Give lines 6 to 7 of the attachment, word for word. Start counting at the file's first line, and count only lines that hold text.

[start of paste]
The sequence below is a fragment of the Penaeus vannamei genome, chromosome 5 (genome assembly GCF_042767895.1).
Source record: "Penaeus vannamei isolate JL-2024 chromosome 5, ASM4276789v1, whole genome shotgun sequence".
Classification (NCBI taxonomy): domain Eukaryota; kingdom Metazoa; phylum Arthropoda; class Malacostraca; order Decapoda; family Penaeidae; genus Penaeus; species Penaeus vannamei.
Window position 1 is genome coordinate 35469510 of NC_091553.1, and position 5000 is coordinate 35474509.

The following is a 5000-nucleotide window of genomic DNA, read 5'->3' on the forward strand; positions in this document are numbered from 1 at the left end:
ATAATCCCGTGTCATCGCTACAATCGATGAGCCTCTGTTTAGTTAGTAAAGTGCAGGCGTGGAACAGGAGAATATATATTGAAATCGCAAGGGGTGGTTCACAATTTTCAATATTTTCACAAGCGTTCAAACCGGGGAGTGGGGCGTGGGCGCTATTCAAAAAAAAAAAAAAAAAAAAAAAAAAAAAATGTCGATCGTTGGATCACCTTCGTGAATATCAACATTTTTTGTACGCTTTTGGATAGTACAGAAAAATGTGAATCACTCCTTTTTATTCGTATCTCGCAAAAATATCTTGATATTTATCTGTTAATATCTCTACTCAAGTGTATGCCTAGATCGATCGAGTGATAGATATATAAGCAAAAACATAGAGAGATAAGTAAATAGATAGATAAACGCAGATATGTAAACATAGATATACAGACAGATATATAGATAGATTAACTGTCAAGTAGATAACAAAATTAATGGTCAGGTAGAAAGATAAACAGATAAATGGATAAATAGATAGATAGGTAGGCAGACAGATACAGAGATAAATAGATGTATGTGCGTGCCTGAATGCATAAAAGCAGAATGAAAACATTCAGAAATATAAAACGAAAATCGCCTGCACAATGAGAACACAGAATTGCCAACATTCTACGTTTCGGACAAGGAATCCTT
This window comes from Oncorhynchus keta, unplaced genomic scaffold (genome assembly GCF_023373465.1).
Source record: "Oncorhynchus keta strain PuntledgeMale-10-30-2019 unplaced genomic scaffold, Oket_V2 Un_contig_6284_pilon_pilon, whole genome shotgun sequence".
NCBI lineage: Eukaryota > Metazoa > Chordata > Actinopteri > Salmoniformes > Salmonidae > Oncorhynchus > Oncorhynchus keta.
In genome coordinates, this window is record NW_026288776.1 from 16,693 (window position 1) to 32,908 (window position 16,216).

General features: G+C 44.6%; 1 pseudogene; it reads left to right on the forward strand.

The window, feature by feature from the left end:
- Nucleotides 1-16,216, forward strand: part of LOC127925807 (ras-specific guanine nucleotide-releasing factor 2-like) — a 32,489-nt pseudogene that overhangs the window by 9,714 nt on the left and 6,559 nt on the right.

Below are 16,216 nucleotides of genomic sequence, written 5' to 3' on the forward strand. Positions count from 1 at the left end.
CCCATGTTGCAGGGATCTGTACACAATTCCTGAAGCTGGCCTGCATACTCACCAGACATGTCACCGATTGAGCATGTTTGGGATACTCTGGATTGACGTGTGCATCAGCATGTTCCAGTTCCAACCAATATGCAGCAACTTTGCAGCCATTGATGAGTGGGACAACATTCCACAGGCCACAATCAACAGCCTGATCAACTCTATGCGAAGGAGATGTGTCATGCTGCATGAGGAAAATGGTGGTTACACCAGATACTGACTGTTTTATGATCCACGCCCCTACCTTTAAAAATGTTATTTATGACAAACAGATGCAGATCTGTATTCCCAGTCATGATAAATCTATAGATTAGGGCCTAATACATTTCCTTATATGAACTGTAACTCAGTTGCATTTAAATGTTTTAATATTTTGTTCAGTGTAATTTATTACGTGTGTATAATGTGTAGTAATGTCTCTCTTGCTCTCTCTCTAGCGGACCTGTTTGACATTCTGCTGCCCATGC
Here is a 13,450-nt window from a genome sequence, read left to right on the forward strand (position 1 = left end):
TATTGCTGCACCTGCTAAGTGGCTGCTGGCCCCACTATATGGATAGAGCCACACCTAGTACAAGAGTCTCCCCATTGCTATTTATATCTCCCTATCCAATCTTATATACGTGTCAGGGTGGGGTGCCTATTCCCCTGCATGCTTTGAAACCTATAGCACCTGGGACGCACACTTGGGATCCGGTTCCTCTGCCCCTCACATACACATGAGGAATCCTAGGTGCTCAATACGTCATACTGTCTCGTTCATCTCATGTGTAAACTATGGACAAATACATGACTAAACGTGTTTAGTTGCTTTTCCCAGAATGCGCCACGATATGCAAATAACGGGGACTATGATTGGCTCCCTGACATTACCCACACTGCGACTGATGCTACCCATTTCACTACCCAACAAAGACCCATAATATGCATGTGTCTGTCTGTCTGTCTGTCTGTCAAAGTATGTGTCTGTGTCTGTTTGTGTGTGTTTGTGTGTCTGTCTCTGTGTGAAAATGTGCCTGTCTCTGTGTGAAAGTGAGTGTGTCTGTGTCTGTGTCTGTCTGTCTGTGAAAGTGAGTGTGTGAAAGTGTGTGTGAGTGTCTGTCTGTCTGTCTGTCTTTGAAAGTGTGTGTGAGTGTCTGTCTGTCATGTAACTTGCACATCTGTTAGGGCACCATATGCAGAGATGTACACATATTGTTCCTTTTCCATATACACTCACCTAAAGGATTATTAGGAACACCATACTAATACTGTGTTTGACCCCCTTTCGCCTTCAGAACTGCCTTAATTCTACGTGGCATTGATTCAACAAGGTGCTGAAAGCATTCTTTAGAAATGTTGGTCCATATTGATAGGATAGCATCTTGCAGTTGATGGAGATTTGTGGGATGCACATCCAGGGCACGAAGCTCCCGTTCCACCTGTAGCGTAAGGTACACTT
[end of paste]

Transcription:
ATAATCCCGTGTCATCGCTACAATCGATGAGCCTCTGTTTAGTTAGTAAAGTGCAGGCGTGGAACAGGAGAATATATATTGAAATCGCAAGGGGTGGTTCACAATTTTCAATATTTTCACAAGCGTTCAAACCGGGGAGTGGGGCGTGGGCGCTATTCAAAAAAAAAAAAAAAAAAAAAAAAAAAAAATGTCGATCGTTGGATCACCTTCGTGAATATCAACATTTTTTGTACGCTTTTGGATAGTACAGAAAAATGTGAATCACTCCTTTTTATTCGTATCTCGCAAAAATATCTTGATATTTATCTGTTAATATCTCTACTCAAGTGTATGCCTAGATCGATCGAGTGATAGATATATAAGCAAAAACATAGAGAGATAAGTAAATAGATAGATAAACGCAGATATGTAAACATAGATATACAGACAGATATATAGATAGATTAACTGTCAAGTAGATAACAAAATTAATGGTCAGGTAGAAAGATAAACAGATAAATGGATAAATAGATAGATAGGTAGGCAGACAGATACAGAGATAAATAGATGTATGTGCGTGCCTGAATGCATAAAAGCAGAATGAAAACATTCAGAAATATAAAACGAAAATCGCCTGCACAATGAGAACACAGAATTGCCAACATTCTACGTTTCGGACAAGGAATCCTT
This window comes from Oncorhynchus keta, unplaced genomic scaffold (genome assembly GCF_023373465.1).